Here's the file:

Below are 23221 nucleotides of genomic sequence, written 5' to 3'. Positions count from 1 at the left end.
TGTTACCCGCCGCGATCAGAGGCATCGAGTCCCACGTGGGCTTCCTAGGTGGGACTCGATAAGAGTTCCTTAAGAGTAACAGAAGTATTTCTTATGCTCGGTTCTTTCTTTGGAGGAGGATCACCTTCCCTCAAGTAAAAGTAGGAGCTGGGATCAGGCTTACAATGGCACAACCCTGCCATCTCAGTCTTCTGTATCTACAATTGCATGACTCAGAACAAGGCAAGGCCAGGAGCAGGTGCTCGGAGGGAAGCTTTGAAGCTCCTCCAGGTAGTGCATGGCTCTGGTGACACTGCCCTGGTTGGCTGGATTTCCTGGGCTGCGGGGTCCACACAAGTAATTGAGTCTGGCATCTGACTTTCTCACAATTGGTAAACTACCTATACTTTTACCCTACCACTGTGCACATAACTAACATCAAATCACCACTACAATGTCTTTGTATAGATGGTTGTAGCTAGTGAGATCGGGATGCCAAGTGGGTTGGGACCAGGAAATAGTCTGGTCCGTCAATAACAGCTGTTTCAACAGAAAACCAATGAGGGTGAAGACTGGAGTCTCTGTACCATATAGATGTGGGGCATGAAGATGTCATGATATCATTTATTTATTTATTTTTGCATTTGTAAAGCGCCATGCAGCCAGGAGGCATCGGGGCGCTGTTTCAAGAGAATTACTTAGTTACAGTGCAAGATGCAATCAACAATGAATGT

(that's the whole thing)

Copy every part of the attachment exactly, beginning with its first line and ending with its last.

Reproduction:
Below are 23221 nucleotides of genomic sequence, written 5' to 3'. Positions count from 1 at the left end.
TGTTACCCGCCGCGATCAGAGGCATCGAGTCCCACGTGGGCTTCCTAGGTGGGACTCGATAAGAGTTCCTTAAGAGTAACAGAAGTATTTCTTATGCTCGGTTCTTTCTTTGGAGGAGGATCACCTTCCCTCAAGTAAAAGTAGGAGCTGGGATCAGGCTTACAATGGCACAACCCTGCCATCTCAGTCTTCTGTATCTACAATTGCATGACTCAGAACAAGGCAAGGCCAGGAGCAGGTGCTCGGAGGGAAGCTTTGAAGCTCCTCCAGGTAGTGCATGGCTCTGGTGACACTGCCCTGGTTGGCTGGATTTCCTGGGCTGCGGGGTCCACACAAGTAATTGAGTCTGGCATCTGACTTTCTCACAATTGGTAAACTACCTATACTTTTACCCTACCACTGTGCACATAACTAACATCAAATCACCACTACAATGTCTTTGTATAGATGGTTGTAGCTAGTGAGATCGGGATGCCAAGTGGGTTGGGACCAGGAAATAGTCTGGTCCGTCAATAACAGCTGTTTCAACAGAAAACCAATGAGGGTGAAGACTGGAGTCTCTGTACCATATAGATGTGGGGCATGAAGATGTCATGATATCATTTATTTATTTATTTTTGCATTTGTAAAGCGCCATGCAGCCAGGAGGCATCGGGGCGCTGTTTCAAGAGAATTACTTAGTTACAGTGCAAGATGCAATCAACAATGAATGT